In Los Angeles, the Grass Isn’t Always Greener This Year

Erin Brockovich made her name decades ago as an environmental activist who exposed corporate wrongdoing that polluted drinking water.

So she felt a bit defensive when a television reporter asked how her name landed on a list of water guzzlers during a dire California drought. At one point last year, she received a $1,700 bill for two months of water and fines.

Ms. Brockovich ultimately decided she had to get rid of her lawn, a central part of the backyard oasis she had built over more than two decades living in Agoura Hills, a suburb of large homes with immaculate yards about 40 miles northwest of downtown Los Angeles. She replaced 3,100 square feet of grass with high-tech artificial turf.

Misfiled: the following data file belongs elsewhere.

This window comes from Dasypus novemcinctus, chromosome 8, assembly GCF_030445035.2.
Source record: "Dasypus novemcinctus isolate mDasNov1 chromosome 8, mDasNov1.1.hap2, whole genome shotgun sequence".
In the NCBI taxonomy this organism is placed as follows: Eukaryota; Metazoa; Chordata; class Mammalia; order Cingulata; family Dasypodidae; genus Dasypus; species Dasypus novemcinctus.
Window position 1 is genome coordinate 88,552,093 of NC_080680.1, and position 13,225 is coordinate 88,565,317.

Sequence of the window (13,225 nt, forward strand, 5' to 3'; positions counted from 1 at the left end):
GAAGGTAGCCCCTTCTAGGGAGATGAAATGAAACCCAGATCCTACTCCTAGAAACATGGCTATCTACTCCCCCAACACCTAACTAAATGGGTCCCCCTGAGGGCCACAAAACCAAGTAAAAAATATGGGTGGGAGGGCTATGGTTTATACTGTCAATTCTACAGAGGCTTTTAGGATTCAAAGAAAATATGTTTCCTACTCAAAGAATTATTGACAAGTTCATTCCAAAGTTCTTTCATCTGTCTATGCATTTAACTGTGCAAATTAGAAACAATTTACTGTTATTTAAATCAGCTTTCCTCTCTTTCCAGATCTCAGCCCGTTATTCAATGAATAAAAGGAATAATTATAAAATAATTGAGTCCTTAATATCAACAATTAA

Two LA Cities Are Innovating Their Way Out of Severe Drought Restrictions

There are two schools of thought on how to navigate the West’s historic drought: Use less water or find new ways to make more of it usable. A few cities are trying to do both, and so far, it’s spared them from some of the most stringent drought restrictions.

In the last drought, Santa Monica used to rely heavily on water imported from Northern California. But now less than half of Santa Monica’s water is imported, which spared them from the mandatory outdoor water restrictions that began at the beginning of June.